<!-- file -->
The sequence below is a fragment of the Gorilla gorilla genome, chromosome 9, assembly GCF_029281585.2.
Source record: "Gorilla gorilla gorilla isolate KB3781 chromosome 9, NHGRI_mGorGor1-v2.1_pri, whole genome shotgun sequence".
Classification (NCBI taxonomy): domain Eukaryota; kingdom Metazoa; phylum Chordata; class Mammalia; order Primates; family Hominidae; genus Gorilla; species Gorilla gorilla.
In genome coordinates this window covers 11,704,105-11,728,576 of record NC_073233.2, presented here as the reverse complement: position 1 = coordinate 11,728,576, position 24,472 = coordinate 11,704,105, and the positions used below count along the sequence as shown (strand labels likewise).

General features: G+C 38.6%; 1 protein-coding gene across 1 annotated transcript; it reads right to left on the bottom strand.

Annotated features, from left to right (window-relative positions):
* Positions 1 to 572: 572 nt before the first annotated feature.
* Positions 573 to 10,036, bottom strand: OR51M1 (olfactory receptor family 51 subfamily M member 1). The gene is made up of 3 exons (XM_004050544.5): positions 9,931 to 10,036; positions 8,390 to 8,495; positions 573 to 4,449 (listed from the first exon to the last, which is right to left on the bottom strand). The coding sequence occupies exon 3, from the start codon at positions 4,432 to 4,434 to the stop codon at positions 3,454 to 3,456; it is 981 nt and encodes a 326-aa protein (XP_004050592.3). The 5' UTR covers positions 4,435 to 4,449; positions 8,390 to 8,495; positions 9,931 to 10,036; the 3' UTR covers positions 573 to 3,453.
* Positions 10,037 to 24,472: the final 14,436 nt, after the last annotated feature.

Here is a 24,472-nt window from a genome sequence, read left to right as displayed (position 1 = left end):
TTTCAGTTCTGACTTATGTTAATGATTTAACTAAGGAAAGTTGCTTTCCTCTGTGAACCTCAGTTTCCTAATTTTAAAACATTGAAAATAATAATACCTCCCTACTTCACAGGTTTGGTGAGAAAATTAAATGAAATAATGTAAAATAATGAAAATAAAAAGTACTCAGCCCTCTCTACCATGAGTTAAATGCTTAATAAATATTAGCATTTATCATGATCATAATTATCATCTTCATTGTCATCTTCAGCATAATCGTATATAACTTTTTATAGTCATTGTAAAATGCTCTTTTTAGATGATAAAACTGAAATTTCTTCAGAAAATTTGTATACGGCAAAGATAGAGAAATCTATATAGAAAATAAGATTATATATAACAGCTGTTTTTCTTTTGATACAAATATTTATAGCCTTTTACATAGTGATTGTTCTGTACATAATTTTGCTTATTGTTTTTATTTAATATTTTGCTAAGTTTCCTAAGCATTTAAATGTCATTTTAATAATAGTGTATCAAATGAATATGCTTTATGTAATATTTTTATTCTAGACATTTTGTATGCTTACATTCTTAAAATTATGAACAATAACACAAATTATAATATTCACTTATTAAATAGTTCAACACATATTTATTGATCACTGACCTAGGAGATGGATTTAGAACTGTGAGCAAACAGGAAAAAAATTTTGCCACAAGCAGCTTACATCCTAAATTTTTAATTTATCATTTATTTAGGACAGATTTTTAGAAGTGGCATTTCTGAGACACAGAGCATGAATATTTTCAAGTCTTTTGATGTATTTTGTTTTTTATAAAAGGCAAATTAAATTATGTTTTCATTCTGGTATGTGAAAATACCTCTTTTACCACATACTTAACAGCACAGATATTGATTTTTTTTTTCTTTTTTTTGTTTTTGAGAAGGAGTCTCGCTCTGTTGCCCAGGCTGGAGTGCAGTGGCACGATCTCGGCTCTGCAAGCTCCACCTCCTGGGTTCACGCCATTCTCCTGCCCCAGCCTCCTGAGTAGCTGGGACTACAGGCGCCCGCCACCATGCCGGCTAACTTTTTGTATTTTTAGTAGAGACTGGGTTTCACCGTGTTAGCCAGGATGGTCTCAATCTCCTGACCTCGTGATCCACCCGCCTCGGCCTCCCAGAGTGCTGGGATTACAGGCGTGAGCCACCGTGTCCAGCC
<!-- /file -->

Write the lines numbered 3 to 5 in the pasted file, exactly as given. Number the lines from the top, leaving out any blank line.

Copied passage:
Classification (NCBI taxonomy): domain Eukaryota; kingdom Metazoa; phylum Chordata; class Mammalia; order Primates; family Hominidae; genus Gorilla; species Gorilla gorilla.
In genome coordinates this window covers 11,704,105-11,728,576 of record NC_073233.2, presented here as the reverse complement: position 1 = coordinate 11,728,576, position 24,472 = coordinate 11,704,105, and the positions used below count along the sequence as shown (strand labels likewise).

General features: G+C 38.6%; 1 protein-coding gene across 1 annotated transcript; it reads right to left on the bottom strand.